• Major findings related to “undetermined” causal factors (continued)
    • Data reports not modified when new information, such as fire investigation report, is obtained
    • “Litigation Cloud” - Fear about being “hung out to dry” in court if cause is specified
      • NFPA 921 Guide inaccurately viewed as requiring 100% certainty in cause determination
      • Perception is reality
findings from research to date6
Findings from Research to Date
  • Factors common to departments with high-quality data
    • Data quality a priority from chief down
    • Formal quality control review, usually by one person
    • Data “champion” makes it his/her business to understand the NFIRS codes, seek training, ask questions, help others in department be more accurate
    • Reports are updated when new information surfaces – especially fire investigations
    • Data is used extensively within department
findings from research to date7
Findings from Research to Date
  • Other observations
    • “Completeness” of forms (satisfying the computer) does not necessarily equal accuracy or data quality
    • Lack of time to devote to reporting can lead to shortcuts
    • Desire for more and better training, “models” of what good reports look like
    • Desire for simpler, more user-friendly system
    • Desire for “permission” to list “most probable cause” or otherwise not give impression of 100% certainty
    • State Data Program Managers can play a crucial role
findings from research to date8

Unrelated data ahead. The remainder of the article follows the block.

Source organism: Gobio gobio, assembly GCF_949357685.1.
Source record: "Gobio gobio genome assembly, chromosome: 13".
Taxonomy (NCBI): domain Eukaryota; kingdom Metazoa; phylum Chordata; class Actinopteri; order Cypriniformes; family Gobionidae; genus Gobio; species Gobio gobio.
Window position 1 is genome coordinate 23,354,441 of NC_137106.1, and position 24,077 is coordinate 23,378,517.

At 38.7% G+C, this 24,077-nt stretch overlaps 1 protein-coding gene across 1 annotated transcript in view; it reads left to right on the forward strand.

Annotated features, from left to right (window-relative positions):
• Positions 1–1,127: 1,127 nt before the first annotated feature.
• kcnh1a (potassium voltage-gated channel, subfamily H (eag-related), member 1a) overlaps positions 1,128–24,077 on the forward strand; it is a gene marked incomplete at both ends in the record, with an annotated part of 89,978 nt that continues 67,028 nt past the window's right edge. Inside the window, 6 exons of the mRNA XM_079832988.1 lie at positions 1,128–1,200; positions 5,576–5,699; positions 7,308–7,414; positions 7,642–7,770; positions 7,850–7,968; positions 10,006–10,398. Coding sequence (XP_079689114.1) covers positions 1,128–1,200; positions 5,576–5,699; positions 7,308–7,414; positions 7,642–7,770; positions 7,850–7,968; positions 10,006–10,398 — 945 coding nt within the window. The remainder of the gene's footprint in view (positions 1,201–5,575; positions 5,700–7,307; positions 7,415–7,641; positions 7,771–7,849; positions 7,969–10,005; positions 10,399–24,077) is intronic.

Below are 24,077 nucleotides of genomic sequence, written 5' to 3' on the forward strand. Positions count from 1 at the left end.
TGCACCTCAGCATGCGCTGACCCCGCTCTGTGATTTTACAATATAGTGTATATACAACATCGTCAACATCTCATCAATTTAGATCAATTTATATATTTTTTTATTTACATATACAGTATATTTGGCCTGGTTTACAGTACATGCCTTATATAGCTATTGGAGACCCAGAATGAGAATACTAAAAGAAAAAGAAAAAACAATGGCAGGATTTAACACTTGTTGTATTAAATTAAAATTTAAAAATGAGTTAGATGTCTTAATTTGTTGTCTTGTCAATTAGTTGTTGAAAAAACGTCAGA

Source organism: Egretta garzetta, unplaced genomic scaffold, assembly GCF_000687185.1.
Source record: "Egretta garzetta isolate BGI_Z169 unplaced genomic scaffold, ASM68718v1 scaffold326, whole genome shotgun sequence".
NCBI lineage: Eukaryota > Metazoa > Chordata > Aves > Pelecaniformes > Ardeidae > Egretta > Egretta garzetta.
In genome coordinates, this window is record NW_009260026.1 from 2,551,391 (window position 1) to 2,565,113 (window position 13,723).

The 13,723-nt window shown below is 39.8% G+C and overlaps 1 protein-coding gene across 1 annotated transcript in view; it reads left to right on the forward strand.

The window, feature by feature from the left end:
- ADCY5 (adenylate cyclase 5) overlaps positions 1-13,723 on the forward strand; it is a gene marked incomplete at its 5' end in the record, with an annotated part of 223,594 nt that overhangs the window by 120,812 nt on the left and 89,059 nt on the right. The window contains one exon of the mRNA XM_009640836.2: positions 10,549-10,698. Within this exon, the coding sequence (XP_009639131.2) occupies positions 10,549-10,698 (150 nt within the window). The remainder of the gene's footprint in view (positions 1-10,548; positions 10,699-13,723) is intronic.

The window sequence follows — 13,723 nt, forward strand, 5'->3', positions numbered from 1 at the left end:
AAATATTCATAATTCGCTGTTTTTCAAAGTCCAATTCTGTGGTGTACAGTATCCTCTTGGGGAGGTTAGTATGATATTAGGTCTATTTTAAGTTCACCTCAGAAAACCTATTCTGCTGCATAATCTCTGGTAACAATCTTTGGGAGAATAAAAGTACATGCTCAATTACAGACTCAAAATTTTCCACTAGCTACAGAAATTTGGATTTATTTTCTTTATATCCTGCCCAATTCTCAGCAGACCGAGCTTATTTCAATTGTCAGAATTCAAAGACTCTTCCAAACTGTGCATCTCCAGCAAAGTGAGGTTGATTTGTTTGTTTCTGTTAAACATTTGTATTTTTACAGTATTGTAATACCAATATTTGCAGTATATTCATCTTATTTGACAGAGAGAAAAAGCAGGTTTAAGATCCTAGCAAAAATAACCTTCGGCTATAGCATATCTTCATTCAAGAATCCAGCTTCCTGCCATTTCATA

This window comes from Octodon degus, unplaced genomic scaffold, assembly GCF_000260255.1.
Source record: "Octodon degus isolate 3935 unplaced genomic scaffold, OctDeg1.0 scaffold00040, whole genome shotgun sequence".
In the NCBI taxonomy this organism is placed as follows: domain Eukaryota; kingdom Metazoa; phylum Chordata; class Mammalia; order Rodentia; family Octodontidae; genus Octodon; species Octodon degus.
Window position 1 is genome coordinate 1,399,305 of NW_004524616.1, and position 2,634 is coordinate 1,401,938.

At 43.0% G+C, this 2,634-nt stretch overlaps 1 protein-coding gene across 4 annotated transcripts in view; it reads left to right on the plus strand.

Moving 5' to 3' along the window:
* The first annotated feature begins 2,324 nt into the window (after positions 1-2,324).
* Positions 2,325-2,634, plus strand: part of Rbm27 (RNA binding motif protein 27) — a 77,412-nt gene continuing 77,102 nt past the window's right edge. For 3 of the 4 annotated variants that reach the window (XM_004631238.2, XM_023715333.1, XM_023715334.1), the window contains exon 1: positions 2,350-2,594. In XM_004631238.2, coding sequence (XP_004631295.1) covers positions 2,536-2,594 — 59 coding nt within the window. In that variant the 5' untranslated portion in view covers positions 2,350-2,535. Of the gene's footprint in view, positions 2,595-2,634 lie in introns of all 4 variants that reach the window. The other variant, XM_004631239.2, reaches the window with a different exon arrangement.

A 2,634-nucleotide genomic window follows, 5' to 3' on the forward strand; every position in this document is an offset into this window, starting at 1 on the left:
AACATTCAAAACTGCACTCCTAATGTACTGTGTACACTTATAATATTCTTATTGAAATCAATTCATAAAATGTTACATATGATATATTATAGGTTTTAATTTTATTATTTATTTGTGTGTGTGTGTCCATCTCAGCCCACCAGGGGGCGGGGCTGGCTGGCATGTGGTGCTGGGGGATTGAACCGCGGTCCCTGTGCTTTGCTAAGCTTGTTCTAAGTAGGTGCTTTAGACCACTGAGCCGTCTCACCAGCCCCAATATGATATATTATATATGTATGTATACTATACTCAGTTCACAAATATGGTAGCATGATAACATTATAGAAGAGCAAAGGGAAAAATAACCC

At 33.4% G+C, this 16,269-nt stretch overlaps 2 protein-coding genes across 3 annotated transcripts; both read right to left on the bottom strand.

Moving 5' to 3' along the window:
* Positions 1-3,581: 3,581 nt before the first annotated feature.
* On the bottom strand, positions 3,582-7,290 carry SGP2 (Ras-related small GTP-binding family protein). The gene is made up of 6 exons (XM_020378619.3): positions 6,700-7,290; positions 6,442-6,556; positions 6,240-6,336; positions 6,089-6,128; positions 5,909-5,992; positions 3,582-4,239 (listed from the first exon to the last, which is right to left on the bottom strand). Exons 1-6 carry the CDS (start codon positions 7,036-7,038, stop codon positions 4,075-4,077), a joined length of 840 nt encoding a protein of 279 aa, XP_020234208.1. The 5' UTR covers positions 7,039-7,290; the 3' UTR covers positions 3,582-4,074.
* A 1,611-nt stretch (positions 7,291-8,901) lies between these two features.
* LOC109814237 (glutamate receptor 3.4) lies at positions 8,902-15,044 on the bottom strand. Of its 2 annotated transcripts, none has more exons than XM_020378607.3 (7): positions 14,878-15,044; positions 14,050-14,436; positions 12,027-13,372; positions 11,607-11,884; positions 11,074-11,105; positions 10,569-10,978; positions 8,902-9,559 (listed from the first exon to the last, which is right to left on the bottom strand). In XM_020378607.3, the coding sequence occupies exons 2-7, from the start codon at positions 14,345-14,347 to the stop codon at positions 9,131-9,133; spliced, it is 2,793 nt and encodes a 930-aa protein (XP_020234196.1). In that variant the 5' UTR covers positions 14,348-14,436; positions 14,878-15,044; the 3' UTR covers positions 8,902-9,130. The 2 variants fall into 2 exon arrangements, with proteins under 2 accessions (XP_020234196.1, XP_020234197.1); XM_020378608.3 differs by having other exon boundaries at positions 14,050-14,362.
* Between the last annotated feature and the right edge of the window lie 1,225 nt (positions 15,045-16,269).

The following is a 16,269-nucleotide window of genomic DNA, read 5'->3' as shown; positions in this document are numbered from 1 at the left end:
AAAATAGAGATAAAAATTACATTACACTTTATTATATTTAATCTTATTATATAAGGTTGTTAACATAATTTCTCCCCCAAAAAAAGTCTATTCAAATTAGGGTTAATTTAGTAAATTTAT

Findings from Research to Date
  • Big Observation:

“Closing the loop” of updating reports after investigations may be single most significant action to reducing “undetermineds” in fire incident data

(especially for serious fires)

next phase of research
Next Phase of Research
  • Online survey to confirm issues from in-depth interviews
    • Examples of questions
    • How we plan to field the survey
    • How State Fire Marshals can help
examples of questions
Examples of Questions
  • What incentives or legal requirements exist for fire incident reporting in your state or jurisdiction?
  • Does your department use fire incident data for staffing, resource allocation, or other purposes?
    • If so, how?
  • Does anyone in the department review fire incident reports for quality control before they are submitted?
  • Can a fire incident report be updated once it is initially filled out?
examples of questions1
Examples of Questions
  • On a scale of 1-5, with 1 being “Not at all confident” and 5 being “Very confident,” what is your level of confidence about what the code choices mean in the fire incident reporting system?